A businessman dodged £93,000 in tax while spending the cash on foreign holidays and executive boxes at Sunderland football matches.
Kevin Charles Houshby lied to HM Revenue and Customs about his income and expenses connected to his KCH Water and Engineering Services business.
He instead used the sum to fund a string of holidays across Europe, Canada and America - including New York, Las Vegas and Disneyland - plus a fortnight at a luxury apartment in Marbella.
He also regularly attended Sunderland AFC football games, occasionally hiring executive suites on match days, and travelled to Ukraine to watch England at the Euro 2012 tournament.
Houshby, 56, of Mowbray Villas, South Shields, also failed to register for or pay VAT despite trading above the threshold since January 2012.
The fraud was uncovered after checks on Houshby’s bank accounts revealed he had provided false information on his Income Tax Self Assessment returns between 2012 and 2015.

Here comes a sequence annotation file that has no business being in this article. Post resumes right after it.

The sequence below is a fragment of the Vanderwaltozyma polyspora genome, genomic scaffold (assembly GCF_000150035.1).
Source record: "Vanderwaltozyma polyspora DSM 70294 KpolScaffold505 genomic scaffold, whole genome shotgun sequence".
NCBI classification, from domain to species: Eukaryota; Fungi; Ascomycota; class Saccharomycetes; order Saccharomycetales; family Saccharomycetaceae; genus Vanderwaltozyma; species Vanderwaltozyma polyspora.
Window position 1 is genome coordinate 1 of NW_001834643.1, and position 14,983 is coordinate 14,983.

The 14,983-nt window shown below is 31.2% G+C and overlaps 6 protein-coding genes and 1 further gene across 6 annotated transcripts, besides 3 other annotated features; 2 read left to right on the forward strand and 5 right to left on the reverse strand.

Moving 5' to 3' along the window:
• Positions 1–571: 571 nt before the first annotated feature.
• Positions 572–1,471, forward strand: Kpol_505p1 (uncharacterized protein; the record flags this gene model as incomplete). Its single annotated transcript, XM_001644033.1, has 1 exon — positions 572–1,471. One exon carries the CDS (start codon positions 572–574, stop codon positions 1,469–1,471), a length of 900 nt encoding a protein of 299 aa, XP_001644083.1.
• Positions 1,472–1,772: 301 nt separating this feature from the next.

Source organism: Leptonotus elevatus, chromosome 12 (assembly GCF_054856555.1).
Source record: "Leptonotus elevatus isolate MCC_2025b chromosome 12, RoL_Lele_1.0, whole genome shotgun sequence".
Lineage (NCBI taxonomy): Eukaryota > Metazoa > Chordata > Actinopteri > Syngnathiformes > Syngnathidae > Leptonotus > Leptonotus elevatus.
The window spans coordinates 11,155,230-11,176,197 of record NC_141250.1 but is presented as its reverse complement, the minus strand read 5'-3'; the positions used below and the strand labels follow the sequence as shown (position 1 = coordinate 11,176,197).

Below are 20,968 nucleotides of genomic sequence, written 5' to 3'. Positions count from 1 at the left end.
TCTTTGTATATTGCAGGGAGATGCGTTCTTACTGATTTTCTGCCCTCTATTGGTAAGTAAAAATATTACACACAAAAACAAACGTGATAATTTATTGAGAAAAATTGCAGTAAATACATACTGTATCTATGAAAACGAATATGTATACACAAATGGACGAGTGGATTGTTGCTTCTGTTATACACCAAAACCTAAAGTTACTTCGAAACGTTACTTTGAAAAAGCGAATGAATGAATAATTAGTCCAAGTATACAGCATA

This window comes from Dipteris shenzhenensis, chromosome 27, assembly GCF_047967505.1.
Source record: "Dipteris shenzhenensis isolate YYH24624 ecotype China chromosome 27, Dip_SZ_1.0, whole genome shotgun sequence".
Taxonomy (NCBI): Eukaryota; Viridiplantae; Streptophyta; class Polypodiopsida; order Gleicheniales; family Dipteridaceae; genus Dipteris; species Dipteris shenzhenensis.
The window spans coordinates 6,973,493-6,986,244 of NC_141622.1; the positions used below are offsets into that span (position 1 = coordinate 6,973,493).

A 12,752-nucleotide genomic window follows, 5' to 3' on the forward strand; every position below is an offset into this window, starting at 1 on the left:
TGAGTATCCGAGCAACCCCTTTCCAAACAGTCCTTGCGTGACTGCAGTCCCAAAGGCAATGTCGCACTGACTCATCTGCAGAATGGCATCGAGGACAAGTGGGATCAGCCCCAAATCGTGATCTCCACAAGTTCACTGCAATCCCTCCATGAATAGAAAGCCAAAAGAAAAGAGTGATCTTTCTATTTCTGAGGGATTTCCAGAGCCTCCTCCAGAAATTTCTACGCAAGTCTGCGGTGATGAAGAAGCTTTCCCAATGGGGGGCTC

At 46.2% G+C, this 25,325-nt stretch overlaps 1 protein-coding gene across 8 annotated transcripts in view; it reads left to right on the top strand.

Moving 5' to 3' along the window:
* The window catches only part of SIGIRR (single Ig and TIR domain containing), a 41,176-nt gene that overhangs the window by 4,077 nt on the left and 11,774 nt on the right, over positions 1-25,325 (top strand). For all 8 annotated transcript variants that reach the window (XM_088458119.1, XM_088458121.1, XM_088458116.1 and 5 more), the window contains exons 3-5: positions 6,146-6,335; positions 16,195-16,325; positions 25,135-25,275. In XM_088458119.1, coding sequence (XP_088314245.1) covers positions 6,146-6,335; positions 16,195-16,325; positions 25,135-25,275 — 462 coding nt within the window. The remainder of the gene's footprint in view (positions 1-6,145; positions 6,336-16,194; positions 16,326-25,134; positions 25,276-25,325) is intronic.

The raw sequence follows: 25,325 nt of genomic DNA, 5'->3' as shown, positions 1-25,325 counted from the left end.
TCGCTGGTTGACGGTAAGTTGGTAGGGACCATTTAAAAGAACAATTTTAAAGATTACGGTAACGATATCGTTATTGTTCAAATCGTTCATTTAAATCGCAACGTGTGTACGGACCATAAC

Investigators found he had under-declared income and exaggerated expenses – including a £14,000 accommodation bill – supported by phoney invoices.
Houshby also used forged documents to claim a £10,232 tax repayment he was not entitled to and failed to declare his true income on VAT returns.
Houshby admitted Income Tax and VAT fraud at Newcastle Crown Court last April and was sentenced to 20 months in prison, suspended for 18 months, and 150 hours unpaid work when he was finally sentenced earlier this week.
Cheryl Burr, assistant director at HMRC's fraud investigation service, said: “Houshby stole from the public purse to fund a luxury lifestyle beyond his means. He is paying the price for thinking he could cheat honest and hardworking taxpayers.
“HMRC will continue to pursue those criminals who attack the tax system. If you know of anyone committing tax fraud you can report them online or by calling the HMRC Fraud Hotline on 0800 788 887.”
Legal attempts are now underway to recovery the £93,000 from Houshby and a HMRC spokesman said: “The recovery of the money is being dealt with civilly.”
Information about any type of tax fraud can also be reported to HMRC online at https://www.gov.uk/report-an-unregistered-trader-or-business.